Back to WhereThereBeDragons.com
Trek View on Nepal: Himalayan Studies Gap Year Semester with Where There Be Dragons

Hello, fellow travelers!

Greetings, everyone.

As I’m writing this to you, I’m glancing at my open tabs in Chrome and noticing what I’ve got on the front burner right now….Nepalitimes.com, multiple Dragons pages, some lessons I’m working on, a Google drive folder with heaps of information about Nepal and our course, a nepalgo.com page to work on refreshing my Nepali…noticing this is really making it sink in that we’ll be starting our journey together in less than a month! It’s been a couple years since I was in the Himalaya, and I am so thrilled to get back. The sights and sounds, the smells wafting out of hole-in-the-wall restaurants, the chaos of traffic, the warmth of the people…in some ways, it feels like going home to me.

Charis and Shannon have both already mentioned this in their intro posts, but I feel I need to give you a nod as well – signing up for a program like this takes courage! We’re so impressed, and excited to work with a group of young adults who are willing to take a leap into the unknown with us. There are many other options for what you all could be doing this fall – we recognize that. It’s not an easy decision to commit a large chunk of your year to traveling to the far side of the world with a group of people you’ve never met – frankly, to lots of people, it’s a bizarre idea. But to us it signifies that you all are explorers, interested in pushing the limits of your knowledge and opening up to new ideas and world views. This curiosity is inherent in the fact that you are going on this course, and it’s also essential to getting the most out of this trip.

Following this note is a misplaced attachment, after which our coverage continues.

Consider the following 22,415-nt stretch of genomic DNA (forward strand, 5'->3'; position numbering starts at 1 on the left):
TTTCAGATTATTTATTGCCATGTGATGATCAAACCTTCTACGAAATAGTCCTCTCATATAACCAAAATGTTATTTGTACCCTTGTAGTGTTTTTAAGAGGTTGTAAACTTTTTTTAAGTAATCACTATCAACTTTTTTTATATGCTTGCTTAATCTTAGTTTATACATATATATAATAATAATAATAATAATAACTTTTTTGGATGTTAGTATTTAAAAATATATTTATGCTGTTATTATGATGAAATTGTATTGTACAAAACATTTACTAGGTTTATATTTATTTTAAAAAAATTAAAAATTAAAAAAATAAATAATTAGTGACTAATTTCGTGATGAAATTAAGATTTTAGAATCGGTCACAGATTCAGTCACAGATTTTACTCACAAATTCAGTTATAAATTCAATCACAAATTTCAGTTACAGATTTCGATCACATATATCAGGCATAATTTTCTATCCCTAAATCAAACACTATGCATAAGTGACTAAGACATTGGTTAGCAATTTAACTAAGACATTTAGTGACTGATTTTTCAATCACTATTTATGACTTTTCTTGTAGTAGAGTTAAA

As Paul Theroux once said, “Travel is glamorous only in retrospect.” This sentence holds so much in its simple six words. It suggests that real travel isn’t pretty. Real travel is gritty, and sweaty, and weird, and sometimes awkward. Real travel is on the ground, moving slowly, not avoiding things because they’re uncomfortable. Theroux seems to suggest also that if you’re feeling glamorous, you might not really be traveling. The distinction between travel and tourism is one that for us is vastly important, and also rarely an easy distinction to make – we’ll talk lots about this on our trip.

But this quote also suggests that when looking back on travel, memories of things often become glamorous. You may also hear this phenomenon referred to as “Type 2 Fun,” wherein an experience is uncomfortable, or scary, or painful in the moment, but later it becomes a memory of joy, learning, and growth. I am a firm believer in pushing myself to have un-glamorous, type-2-fun experiences, because I know that it is in those moments where I grow the most and see myself most clearly. I also believe that traveling this way is what allows me to find and build connections with people. Traveling this way is what opens the doors, and the hearts, of the people with whom we build those connections. And that, really, is what it is all about. People. Listening to them, hearing their story and telling them yours, finding commonalities and differences and letting that space between teach you something about the world and the universal language that everyone speaks, if we’re willing to hear them.

We’re so excited to meet you, and travel with you, and learn with you. Please, take a few minutes to write a short intro about yourself here so we know where you’re coming from, what you’re excited about, nervous about, or have questions about.

Looking forward to hearing from you, and meeting you soon!

-Ben